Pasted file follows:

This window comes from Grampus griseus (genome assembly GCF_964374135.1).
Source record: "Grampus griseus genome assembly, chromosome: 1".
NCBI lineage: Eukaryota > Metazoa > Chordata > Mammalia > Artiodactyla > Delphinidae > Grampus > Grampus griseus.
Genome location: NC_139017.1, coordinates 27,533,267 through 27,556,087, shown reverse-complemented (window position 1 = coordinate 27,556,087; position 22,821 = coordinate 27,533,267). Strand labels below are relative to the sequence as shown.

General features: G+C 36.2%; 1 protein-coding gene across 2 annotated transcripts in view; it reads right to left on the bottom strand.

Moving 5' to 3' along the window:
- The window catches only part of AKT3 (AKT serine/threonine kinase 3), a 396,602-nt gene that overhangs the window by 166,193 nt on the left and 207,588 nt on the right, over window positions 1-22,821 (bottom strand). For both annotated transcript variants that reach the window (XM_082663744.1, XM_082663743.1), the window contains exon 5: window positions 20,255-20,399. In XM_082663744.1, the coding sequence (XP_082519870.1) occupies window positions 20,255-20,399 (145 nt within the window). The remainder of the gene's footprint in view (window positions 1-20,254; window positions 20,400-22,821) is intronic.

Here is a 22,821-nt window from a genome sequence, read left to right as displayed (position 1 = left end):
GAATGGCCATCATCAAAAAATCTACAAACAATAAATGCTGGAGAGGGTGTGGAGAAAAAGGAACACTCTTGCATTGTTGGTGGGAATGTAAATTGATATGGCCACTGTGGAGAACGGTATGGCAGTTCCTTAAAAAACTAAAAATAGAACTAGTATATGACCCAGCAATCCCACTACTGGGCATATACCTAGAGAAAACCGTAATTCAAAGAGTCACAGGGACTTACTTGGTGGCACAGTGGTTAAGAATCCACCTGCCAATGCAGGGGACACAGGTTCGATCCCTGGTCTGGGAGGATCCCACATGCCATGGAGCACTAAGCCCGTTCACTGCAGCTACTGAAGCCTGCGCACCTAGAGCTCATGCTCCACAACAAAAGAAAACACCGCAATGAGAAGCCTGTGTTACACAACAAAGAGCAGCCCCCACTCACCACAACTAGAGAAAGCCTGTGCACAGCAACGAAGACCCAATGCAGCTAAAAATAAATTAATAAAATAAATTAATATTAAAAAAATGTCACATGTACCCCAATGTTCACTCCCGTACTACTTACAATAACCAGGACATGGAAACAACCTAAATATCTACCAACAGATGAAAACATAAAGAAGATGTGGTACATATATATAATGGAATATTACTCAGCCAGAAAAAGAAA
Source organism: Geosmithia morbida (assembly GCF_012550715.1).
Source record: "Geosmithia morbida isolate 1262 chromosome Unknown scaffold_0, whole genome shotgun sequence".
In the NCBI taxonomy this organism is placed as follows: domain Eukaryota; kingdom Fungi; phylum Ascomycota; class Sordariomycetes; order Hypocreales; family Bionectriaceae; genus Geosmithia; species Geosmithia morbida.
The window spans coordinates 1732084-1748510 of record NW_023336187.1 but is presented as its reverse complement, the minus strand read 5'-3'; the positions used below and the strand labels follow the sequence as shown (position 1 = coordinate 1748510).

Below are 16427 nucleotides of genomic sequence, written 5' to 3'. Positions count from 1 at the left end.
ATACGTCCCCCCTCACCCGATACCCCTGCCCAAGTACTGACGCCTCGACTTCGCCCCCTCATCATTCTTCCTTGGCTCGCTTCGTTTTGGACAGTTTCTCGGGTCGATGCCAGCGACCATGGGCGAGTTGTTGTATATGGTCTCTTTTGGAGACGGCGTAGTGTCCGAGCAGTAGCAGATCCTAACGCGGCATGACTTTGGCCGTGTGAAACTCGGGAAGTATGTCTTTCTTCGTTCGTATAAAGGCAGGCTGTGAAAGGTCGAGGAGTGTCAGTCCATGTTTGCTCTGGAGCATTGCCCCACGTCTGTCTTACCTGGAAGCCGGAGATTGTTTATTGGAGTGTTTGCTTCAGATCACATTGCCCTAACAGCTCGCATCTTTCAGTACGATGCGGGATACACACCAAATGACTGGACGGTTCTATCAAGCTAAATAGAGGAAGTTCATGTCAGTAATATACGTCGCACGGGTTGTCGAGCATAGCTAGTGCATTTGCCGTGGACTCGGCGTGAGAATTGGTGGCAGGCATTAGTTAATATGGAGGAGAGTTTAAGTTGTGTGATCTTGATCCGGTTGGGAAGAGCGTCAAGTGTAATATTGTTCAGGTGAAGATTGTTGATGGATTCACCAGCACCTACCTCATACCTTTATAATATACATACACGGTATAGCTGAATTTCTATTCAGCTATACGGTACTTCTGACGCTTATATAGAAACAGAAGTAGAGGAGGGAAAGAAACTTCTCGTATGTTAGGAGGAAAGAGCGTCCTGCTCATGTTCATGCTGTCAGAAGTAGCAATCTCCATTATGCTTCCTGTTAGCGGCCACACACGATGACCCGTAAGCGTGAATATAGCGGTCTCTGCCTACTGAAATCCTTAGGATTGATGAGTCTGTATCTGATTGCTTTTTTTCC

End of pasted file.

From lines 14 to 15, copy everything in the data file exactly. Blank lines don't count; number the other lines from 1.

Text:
Below are 16427 nucleotides of genomic sequence, written 5' to 3'. Positions count from 1 at the left end.
ATACGTCCCCCCTCACCCGATACCCCTGCCCAAGTACTGACGCCTCGACTTCGCCCCCTCATCATTCTTCCTTGGCTCGCTTCGTTTTGGACAGTTTCTCGGGTCGATGCCAGCGACCATGGGCGAGTTGTTGTATATGGTCTCTTTTGGAGACGGCGTAGTGTCCGAGCAGTAGCAGATCCTAACGCGGCATGACTTTGGCCGTGTGAAACTCGGGAAGTATGTCTTTCTTCGTTCGTATAAAGGCAGGCTGTGAAAGGTCGAGGAGTGTCAGTCCATGTTTGCTCTGGAGCATTGCCCCACGTCTGTCTTACCTGGAAGCCGGAGATTGTTTATTGGAGTGTTTGCTTCAGATCACATTGCCCTAACAGCTCGCATCTTTCAGTACGATGCGGGATACACACCAAATGACTGGACGGTTCTATCAAGCTAAATAGAGGAAGTTCATGTCAGTAATATACGTCGCACGGGTTGTCGAGCATAGCTAGTGCATTTGCCGTGGACTCGGCGTGAGAATTGGTGGCAGGCATTAGTTAATATGGAGGAGAGTTTAAGTTGTGTGATCTTGATCCGGTTGGGAAGAGCGTCAAGTGTAATATTGTTCAGGTGAAGATTGTTGATGGATTCACCAGCACCTACCTCATACCTTTATAATATACATACACGGTATAGCTGAATTTCTATTCAGCTATACGGTACTTCTGACGCTTATATAGAAACAGAAGTAGAGGAGGGAAAGAAACTTCTCGTATGTTAGGAGGAAAGAGCGTCCTGCTCATGTTCATGCTGTCAGAAGTAGCAATCTCCATTATGCTTCCTGTTAGCGGCCACACACGATGACCCGTAAGCGTGAATATAGCGGTCTCTGCCTACTGAAATCCTTAGGATTGATGAGTCTGTATCTGATTGCTTTTTTTCC